Getting home from work: narrating settler home In British Columbia's small resource communities




Keane, Stephanie

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Stories of home do more than contribute to a culture that creates multiple ways of seeing a place: they also claim that the represented people and their shared values belong in place; that is, they claim land. Narrators of post-war B.C. resource communities create narratives that support residents’ presence although their employment, which impoverishes First Nations people and destroys ecosystems, runs counter to contemporary national constructions of Canada as a tolerant and environmentalist community. As the first two chapters show, neither narratives of nomadic early workers nor those of contemporary town residents represent values that support contemporary settler communities’ claims to be at home, as such stories associate resource work with opportunism, environmental damage, race- and gender-based oppression, and social chaos. Settler residents and the (essentially liberal) values that make them the best people for the land are represented instead through three groups of alternate stories, explored in Chapters 3-5: narratives of homesteading families extending the structure of a “good” colonial project through land development and trade; narratives of contemporary farmers who reject the legacy of the colonial project by participating in a sustainable local economy in harmony with local First Nations and the land; and narratives of direct supernatural connection to place, where the land uses the settler (often an artist or writer) as a medium to guide people to meet its (the land’s) needs. All three narratives reproduce the core idea that the best “work” makes the most secure claim to home, leading resource communities to define themselves in defiance of heir industries. Authors studied include Jack Hodgins, Anne Cameron, Susan Dobbie, Patrick Lane, Gail Anderson-Dargatz,D.W. Wilson, Harold Rhenisch, M.Wylie Blanchet, Susan Juby, and Howard White.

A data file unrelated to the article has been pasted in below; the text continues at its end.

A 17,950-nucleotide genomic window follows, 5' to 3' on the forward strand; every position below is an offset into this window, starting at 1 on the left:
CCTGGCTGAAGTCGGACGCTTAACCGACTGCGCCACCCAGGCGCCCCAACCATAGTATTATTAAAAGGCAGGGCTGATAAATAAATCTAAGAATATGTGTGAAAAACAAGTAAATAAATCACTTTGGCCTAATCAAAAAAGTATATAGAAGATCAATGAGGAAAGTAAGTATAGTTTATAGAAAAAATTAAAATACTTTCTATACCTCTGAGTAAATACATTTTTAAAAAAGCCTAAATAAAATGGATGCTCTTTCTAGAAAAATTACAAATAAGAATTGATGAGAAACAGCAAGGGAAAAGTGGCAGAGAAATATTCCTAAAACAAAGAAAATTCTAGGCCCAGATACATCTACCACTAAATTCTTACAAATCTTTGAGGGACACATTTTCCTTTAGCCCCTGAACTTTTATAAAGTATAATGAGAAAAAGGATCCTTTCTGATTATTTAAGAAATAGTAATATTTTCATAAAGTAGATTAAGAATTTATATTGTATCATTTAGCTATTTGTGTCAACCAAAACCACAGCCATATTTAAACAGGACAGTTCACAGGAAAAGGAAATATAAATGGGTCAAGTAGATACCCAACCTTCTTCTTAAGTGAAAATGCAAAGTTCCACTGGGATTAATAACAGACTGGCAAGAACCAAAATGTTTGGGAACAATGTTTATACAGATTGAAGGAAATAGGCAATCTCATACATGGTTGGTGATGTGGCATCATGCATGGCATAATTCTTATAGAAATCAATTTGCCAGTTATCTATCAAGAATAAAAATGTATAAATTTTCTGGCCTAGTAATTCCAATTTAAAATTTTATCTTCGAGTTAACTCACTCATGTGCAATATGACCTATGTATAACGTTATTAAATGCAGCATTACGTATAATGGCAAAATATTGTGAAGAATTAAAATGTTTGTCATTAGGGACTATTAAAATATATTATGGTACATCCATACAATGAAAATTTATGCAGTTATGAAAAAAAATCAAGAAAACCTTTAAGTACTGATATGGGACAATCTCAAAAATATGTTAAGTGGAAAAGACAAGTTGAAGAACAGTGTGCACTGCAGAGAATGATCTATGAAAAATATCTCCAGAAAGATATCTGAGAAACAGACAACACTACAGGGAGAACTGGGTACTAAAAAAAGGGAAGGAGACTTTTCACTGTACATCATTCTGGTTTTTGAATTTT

Canadian Literature, Jack Hodgins, Anne Cameron, Gail Anderson Dargatz, Home, Place, Patrick Lane, D.W. Wilson, Logging Poetry, Resource Towns, British Columbia, Susan Dobbie, Howard White, M.Wylie Blanchet, George Bowering, Alan Pritchard, Laurie Ricou, Eva Mackey, Elizabeth Furniss, British Columbian mill towns, British Columbian Mining Towns, British Columbian Literature, colonialism, Susan Juby, Jack Mould, Ian McKay, Harold Rhenisch